#2 Posted by ZombiePie (5662 posts) -

Hmmm, well I do find this series of blogs extremely helpful in that I now realize that Sacred 2 is not a game for me. A lot of the difficulties you have described in your three blogs just aren't the kind of stuff I have a lot of tolerance for.

Moderator Online
#3 Posted by raddevon (437 posts) -
@ZombiePie: The game would certainly be better without the bugs, but I enjoy it nonetheless. However, I can see how the notion of frequent bugs might turn you off.
#4 Edited by jakob187 (21670 posts) -

I'm sorry, but a lot of the problems you've been mentioning in the three blogs on this...they just don't match my own experience.


I'm sitting on close to 300,000 gold at this point, and I have yet to buy anything other than a mount in that game.  I don't need to worry about socketing anything because most of the stuff I get is replaced within three or four mobs anyways.  The unique items that I've gotten in the game...they've last a few levels before needing to be switched out.  I have died once in the entire game, and that's only because I was falling asleep (should've been in bed, but I couldn't quit playing) and missed out on hitting my potion hot"key".

There is a good amount of depth that I don't understand about the game, like the intracacies of stringing together a good combo.  I also don't end up using many of the skills that are available in my Combat Arts, but that's basically because my Skeletal Fortification rapes everything around me.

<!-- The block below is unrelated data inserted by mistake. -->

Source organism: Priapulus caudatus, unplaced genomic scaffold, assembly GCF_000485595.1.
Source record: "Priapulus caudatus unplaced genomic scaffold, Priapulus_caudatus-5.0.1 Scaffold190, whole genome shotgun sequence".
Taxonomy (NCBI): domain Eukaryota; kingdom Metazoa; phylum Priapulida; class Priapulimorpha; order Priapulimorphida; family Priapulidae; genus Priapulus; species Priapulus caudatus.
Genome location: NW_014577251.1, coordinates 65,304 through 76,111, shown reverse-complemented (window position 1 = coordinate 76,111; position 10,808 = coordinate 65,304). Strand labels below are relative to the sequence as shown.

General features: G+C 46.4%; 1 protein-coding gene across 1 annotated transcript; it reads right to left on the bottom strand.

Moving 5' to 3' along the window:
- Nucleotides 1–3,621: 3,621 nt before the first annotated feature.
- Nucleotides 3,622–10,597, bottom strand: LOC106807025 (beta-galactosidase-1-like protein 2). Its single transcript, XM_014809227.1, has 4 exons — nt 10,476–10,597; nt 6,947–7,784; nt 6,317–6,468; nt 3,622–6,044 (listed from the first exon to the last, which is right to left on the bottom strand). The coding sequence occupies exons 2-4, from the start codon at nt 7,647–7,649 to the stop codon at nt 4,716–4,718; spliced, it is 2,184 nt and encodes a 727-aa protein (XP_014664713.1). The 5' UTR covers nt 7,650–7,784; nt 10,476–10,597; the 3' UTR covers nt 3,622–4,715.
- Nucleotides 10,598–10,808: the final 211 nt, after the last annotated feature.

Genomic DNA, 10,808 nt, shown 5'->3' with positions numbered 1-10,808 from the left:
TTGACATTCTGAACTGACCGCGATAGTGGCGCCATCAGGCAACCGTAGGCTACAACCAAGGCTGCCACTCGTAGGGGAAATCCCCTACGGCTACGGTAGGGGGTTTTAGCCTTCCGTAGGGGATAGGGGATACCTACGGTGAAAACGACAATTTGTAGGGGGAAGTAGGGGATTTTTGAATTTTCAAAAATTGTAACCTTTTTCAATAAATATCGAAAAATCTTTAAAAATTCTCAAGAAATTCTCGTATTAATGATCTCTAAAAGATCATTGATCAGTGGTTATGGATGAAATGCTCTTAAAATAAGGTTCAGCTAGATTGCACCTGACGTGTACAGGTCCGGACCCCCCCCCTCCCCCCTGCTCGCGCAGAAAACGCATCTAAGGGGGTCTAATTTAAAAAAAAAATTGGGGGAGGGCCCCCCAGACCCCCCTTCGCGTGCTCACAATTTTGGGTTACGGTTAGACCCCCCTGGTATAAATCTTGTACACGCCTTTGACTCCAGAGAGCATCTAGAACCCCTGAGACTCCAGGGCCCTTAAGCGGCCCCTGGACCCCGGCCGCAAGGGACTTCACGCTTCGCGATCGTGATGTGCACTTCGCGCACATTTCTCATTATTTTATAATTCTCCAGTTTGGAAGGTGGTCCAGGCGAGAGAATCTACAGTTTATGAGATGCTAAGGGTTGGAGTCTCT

I just don't understand this "learning curve".  I went into the game with no tutorials, no guides, not reading the book that came with the game, and I was blazing through it within the first thirty minutes of play.

As for that bug...I can't say I agree with the way that they have set up the quest system, but at the same time, I can't say it's a bad thing either.  You have to remember that Sacred 2 is not the kind of game that is going to hold your hand and say "okay, here is where you go exactly to the T".  Many times, it does do that by having a pretty comprehensive mini-map.  Nonetheless, when there was a gold circle saying "GO HERE" and I couldn't find it, I explored.  This is a game about exploration.  That's why there is a huge world.  I mean, 20 hours in and I've explored 8% of the total map in this game?!  MY GOD, MAN!!!  Talk about MASSIVE!!!

You ask the question of whether or not the game explains its gameplay functions well.  Here's my question to you:  did you read the book or anything?  I haven't yet, but I've also played so many damn hack 'n' slash RPGs at this point that I've got the majority of this stuff figured out already.  I'll be picking up the manual to figure out a few things that I don't understand yet.  People expect that a huge level of tutorials should be available in a game, but when there is a manual with the game that's 52 pages long, you have to ask yourself just how lazy a player has gotten that they need a tutorial setup to teach them everything...rather than reading and learning it their own way.

I'd still like to jump in on some multiplayer with you, just so we can rape some online face!  = D
#5 Posted by TheMustacheHero (6655 posts) -

I'm in love with your blogs for some reason.

#6 Posted by raddevon (437 posts) -
@jakob187: Such is the nature of bugs. They are inconsistent. It's great that you haven't experienced them, but, as I have said, they are far from game-breaking. The game is still shaping up to be one of my favorites out of everything I have played this year. I can see myself getting a lot of mileage out of it.

@The MustacheHero: Wow! Thank you for the high praise!
#7 Posted by jakob187 (21670 posts) -